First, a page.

Friday night light: Meet 130-pound high school varsity linebacker

WILMINGTON, Del. -- The Brandywine Bulldogs in Wilmington, Delaware, have one of the most unlikely football players in America today. And not just because this guy is so little, but because this guy is a girl.

"I knew that I wanted to play football and I knew that I wanted to start on varsity, and nothing stood in the way from it," said senior Felicia Perez.

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Felicia Perez suited up

CBS News

At 4'8", Felicia is one of the shortest kids in her school. And she's not a kicker like many girls who play high school football.

No, coach Isaiah Mays says Felicia came to him with a different position in mind.

"A girl could technically play anything, but most of them don't say they want to play linebacker right away," Mays said.

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Coach Isaiah Mays

CBS News

That's right: linebacker.

"And, you know, it's a physical position and you get hit every play, and she's gotten rocked a couple times but she gets right back up," he said.

Felicia says it's everything she ever dreamed for as long as she can remember -- but it took a while to convince her parents.

"I kind of kept pushing for it. I was like, 'Mom, dad, I really want to play.' And they were like, 'OK, well, let's go sign you up.' And I was like, 'Let's go,'" she said.

"Yeah, they thought I was bluffing," she said. And she called their bluff.

And it wasn't just her parents who were skeptical. When she went to sign up, Felicia was directed, at first, to the cheerleading table. It was the beginning of a lot false assumptions, and some bullying.

"Came to weight training and everybody started laughing," she said.

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Felicia Perez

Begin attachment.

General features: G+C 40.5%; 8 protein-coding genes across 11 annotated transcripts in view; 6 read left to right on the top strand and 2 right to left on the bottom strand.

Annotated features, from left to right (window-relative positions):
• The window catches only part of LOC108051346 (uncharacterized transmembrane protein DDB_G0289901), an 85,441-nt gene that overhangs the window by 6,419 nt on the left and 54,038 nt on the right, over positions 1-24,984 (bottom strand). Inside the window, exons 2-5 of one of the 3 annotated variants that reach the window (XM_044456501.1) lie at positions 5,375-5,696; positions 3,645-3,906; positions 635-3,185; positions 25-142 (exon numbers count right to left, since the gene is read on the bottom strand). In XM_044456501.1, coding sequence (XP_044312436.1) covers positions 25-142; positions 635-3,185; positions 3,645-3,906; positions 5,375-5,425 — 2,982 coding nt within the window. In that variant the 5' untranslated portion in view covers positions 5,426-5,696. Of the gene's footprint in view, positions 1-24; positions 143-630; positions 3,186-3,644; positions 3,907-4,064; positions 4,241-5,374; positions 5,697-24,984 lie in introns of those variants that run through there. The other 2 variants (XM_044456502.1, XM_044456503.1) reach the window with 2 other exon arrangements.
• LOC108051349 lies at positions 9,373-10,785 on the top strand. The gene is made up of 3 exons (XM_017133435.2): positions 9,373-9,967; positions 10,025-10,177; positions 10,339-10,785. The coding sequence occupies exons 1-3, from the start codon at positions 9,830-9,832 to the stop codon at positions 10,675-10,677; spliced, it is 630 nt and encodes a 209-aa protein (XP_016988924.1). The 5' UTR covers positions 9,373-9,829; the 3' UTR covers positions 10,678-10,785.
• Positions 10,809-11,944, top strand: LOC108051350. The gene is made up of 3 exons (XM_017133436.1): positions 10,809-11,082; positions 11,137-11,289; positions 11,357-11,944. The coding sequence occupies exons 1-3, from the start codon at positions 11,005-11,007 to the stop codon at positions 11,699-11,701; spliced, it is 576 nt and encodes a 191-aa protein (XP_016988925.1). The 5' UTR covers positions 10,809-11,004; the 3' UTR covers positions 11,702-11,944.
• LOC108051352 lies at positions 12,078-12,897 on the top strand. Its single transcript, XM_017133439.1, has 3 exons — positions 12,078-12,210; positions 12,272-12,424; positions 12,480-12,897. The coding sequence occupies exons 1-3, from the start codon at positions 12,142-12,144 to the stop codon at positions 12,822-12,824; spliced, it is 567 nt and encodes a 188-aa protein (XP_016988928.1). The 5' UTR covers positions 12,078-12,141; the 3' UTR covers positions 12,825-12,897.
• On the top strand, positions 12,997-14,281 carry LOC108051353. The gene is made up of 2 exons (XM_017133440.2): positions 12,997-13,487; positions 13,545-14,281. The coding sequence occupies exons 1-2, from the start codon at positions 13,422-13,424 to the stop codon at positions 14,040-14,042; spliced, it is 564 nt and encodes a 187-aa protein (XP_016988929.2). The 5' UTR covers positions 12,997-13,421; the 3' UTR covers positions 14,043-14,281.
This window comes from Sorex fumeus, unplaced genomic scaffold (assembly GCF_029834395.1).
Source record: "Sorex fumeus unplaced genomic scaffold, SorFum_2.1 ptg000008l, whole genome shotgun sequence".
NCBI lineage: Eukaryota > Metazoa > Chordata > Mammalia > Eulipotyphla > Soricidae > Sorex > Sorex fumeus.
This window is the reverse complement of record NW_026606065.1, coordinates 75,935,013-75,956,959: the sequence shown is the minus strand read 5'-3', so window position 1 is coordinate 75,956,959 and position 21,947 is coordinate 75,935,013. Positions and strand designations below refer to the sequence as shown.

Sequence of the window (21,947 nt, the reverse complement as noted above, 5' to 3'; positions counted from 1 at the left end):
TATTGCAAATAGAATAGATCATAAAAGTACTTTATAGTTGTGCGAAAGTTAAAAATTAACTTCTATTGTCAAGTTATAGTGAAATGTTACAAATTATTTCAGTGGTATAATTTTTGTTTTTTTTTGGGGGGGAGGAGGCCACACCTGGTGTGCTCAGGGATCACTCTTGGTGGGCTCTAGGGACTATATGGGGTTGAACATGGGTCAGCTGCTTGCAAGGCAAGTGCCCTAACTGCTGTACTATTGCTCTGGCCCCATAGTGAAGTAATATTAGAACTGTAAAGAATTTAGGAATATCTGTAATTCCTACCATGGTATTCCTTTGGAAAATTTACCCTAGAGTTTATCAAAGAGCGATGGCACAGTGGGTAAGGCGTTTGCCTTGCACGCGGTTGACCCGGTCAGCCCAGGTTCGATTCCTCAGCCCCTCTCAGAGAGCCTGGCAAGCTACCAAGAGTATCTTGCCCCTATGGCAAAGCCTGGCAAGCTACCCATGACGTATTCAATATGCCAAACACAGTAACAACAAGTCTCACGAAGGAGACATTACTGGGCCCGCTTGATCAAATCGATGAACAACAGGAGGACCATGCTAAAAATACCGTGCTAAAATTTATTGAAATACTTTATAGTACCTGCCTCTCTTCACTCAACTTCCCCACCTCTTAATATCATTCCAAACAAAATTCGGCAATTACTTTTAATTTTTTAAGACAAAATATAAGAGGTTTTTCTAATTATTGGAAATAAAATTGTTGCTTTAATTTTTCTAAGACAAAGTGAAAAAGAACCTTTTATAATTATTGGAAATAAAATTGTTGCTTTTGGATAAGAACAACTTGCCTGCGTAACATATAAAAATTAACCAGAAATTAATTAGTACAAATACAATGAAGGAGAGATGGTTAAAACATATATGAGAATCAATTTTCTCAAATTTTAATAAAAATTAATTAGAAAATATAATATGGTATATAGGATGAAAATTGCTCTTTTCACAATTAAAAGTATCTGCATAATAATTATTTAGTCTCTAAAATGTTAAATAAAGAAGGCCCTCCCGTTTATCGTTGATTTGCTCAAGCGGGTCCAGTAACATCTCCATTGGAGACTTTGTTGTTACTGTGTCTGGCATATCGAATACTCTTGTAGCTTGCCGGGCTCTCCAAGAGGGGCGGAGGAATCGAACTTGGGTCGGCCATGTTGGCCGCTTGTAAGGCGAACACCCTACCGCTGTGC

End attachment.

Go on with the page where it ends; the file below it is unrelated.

CBS News

The guys say it was just hard to believe that this little girl could actually contribute.

"It was just like, 'You shouldn't be playing football.' And then, you know, she hit me hard and it was like, 'Alright, maybe she should be playing football,'" said quarterback Jack Russell.

And that was the end of that.

"Yeah, that's not a girl playing, that's a football player," said running back Curtis Blain.

They say no one dare laugh now.

"You gotta protect yours. She's family to us," said wide receiver Zion Carr.

That means standing up for Felicia when the other teams target her, and by all accounts they do target her. She's had more than a handful of broken fingers. And they try to bruise her ego, too, with insults.

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Felicia, wearing 26 in blue, lines up before the snap

CBS News

Why not take the easy way out and not play?

"We never take the easy way out," Felicia said.

Even though she would have avoided all that pain?

"I would have. But would I be here today? No," she said.

Short girl, long view. 

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  • Steve Hartman

    Steve Hartman has been a CBS News correspondent since 1998, having served as a part-time correspondent for the previous two years.